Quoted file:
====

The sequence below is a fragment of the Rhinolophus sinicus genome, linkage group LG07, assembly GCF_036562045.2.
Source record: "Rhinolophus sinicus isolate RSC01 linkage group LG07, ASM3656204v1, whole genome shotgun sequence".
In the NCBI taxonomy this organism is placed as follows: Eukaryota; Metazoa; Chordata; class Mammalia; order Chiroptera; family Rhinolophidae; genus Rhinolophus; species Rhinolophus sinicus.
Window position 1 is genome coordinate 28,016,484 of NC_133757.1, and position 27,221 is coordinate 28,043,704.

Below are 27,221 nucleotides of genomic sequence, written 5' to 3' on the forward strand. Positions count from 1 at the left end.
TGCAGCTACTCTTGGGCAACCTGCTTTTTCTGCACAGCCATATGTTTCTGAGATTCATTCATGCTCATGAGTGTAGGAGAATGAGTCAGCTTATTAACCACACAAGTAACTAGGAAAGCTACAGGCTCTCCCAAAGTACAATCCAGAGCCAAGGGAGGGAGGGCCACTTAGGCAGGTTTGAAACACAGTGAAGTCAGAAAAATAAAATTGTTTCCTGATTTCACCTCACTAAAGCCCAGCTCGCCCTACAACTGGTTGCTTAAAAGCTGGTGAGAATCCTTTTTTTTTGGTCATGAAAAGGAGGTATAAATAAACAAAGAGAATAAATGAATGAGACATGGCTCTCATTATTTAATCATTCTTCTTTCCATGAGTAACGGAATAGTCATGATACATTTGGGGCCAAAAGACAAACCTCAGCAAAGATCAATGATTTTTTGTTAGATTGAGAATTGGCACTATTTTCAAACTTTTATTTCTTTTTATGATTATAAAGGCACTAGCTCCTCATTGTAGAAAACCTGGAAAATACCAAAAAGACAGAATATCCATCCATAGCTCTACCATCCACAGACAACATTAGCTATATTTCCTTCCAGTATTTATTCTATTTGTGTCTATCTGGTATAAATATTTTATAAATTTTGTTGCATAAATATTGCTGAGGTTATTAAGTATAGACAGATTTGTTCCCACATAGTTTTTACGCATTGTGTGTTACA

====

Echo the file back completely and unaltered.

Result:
The sequence below is a fragment of the Rhinolophus sinicus genome, linkage group LG07, assembly GCF_036562045.2.
Source record: "Rhinolophus sinicus isolate RSC01 linkage group LG07, ASM3656204v1, whole genome shotgun sequence".
In the NCBI taxonomy this organism is placed as follows: Eukaryota; Metazoa; Chordata; class Mammalia; order Chiroptera; family Rhinolophidae; genus Rhinolophus; species Rhinolophus sinicus.
Window position 1 is genome coordinate 28,016,484 of NC_133757.1, and position 27,221 is coordinate 28,043,704.

Below are 27,221 nucleotides of genomic sequence, written 5' to 3' on the forward strand. Positions count from 1 at the left end.
TGCAGCTACTCTTGGGCAACCTGCTTTTTCTGCACAGCCATATGTTTCTGAGATTCATTCATGCTCATGAGTGTAGGAGAATGAGTCAGCTTATTAACCACACAAGTAACTAGGAAAGCTACAGGCTCTCCCAAAGTACAATCCAGAGCCAAGGGAGGGAGGGCCACTTAGGCAGGTTTGAAACACAGTGAAGTCAGAAAAATAAAATTGTTTCCTGATTTCACCTCACTAAAGCCCAGCTCGCCCTACAACTGGTTGCTTAAAAGCTGGTGAGAATCCTTTTTTTTTGGTCATGAAAAGGAGGTATAAATAAACAAAGAGAATAAATGAATGAGACATGGCTCTCATTATTTAATCATTCTTCTTTCCATGAGTAACGGAATAGTCATGATACATTTGGGGCCAAAAGACAAACCTCAGCAAAGATCAATGATTTTTTGTTAGATTGAGAATTGGCACTATTTTCAAACTTTTATTTCTTTTTATGATTATAAAGGCACTAGCTCCTCATTGTAGAAAACCTGGAAAATACCAAAAAGACAGAATATCCATCCATAGCTCTACCATCCACAGACAACATTAGCTATATTTCCTTCCAGTATTTATTCTATTTGTGTCTATCTGGTATAAATATTTTATAAATTTTGTTGCATAAATATTGCTGAGGTTATTAAGTATAGACAGATTTGTTCCCACATAGTTTTTACGCATTGTGTGTTACA